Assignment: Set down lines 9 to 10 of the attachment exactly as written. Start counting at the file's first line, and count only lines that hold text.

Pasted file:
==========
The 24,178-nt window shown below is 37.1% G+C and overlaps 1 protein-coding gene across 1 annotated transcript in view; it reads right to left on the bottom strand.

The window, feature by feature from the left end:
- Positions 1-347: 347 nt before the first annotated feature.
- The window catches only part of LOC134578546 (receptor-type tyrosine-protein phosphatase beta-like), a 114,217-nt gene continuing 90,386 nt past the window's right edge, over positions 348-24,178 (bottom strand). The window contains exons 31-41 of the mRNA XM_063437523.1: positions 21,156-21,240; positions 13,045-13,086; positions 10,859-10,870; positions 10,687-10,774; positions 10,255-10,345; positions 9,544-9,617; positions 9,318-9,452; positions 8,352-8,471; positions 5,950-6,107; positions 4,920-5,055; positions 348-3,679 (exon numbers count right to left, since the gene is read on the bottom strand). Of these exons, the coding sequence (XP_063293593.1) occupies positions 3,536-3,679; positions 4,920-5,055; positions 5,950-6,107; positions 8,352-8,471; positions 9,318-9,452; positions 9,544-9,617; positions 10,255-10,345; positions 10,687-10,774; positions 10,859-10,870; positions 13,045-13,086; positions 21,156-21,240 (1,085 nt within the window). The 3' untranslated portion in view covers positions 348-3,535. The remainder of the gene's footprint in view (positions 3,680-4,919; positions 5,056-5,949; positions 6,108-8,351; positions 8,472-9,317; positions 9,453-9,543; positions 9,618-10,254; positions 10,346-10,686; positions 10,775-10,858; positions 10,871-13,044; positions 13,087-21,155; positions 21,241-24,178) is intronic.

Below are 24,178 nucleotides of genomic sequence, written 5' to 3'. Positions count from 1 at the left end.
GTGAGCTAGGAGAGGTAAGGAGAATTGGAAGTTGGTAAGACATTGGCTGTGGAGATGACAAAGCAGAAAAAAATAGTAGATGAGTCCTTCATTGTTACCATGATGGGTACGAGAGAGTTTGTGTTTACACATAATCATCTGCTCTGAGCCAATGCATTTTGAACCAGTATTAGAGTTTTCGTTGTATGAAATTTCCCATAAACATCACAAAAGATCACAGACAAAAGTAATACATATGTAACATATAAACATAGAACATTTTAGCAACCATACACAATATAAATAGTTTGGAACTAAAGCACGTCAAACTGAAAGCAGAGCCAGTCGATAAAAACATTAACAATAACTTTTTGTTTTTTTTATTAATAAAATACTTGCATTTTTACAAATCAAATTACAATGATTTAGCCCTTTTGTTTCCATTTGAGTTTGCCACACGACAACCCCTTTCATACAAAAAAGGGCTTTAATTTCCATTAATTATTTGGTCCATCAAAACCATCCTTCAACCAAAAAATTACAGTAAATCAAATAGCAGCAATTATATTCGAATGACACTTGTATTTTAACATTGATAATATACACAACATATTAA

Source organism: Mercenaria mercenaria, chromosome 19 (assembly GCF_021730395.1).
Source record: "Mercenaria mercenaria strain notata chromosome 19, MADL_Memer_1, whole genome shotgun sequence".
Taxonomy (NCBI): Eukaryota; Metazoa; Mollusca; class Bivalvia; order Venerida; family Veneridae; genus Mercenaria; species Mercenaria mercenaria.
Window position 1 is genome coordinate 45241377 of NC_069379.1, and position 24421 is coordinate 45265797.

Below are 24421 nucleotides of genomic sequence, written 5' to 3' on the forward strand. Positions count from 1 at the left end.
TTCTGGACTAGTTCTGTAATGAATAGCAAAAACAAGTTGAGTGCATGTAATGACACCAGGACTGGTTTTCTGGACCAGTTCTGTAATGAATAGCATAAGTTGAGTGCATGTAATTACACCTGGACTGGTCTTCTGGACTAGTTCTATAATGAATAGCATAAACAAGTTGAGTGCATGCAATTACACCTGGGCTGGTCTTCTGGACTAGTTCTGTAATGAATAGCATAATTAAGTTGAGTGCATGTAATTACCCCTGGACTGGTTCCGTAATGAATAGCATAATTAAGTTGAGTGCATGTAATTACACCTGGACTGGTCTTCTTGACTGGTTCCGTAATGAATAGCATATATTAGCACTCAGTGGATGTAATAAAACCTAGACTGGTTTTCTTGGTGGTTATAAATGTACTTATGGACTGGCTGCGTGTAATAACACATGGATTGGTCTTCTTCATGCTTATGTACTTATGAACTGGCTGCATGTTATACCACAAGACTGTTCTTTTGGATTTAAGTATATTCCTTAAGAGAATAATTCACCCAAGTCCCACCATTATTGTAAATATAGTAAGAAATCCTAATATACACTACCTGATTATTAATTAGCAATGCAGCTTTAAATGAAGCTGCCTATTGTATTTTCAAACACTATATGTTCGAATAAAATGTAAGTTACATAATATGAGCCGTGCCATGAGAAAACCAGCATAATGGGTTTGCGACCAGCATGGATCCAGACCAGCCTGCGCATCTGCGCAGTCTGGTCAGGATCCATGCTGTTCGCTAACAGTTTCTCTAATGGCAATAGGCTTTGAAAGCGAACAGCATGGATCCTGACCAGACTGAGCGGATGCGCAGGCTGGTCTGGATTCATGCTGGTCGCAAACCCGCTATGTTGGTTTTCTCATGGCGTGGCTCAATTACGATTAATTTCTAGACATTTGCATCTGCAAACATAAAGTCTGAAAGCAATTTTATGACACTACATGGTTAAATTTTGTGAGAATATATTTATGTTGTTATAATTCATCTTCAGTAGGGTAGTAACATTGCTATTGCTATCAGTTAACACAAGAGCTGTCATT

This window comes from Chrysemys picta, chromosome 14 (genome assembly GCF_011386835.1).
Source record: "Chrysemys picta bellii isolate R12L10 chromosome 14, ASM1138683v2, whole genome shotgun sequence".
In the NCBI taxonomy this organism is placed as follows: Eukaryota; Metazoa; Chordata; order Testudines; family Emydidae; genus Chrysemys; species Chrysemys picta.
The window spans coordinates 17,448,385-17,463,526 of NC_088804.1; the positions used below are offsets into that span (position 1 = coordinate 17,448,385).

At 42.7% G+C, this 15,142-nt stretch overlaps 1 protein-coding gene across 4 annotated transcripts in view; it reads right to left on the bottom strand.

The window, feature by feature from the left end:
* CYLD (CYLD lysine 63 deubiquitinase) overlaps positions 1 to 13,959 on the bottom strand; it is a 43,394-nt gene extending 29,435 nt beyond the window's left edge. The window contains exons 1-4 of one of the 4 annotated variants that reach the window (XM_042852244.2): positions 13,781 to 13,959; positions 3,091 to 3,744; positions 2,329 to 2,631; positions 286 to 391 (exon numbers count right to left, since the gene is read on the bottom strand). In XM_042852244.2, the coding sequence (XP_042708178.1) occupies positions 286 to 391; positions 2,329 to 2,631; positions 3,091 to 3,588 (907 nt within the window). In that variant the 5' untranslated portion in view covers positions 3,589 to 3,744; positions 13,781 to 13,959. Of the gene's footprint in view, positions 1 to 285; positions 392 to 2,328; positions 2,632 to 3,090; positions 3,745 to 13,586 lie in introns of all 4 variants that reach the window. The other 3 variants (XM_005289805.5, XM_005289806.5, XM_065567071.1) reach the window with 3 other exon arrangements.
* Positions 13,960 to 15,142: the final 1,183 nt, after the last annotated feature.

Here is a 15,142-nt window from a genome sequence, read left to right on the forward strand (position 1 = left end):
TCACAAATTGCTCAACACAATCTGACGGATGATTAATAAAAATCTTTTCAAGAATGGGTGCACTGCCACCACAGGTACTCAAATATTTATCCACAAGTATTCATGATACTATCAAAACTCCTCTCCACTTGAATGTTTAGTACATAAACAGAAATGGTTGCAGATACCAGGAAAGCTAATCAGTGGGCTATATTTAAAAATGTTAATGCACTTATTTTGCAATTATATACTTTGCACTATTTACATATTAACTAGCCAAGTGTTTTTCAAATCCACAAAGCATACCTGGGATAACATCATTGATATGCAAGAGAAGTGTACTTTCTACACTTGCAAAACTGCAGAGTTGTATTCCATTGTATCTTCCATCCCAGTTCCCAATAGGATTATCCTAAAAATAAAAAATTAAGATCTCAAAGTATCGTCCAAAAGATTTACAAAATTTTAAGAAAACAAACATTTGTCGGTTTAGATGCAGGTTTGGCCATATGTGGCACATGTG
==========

Taxonomy (NCBI): Eukaryota; Metazoa; Mollusca; class Bivalvia; order Venerida; family Veneridae; genus Mercenaria; species Mercenaria mercenaria.
Window position 1 is genome coordinate 45241377 of NC_069379.1, and position 24421 is coordinate 45265797.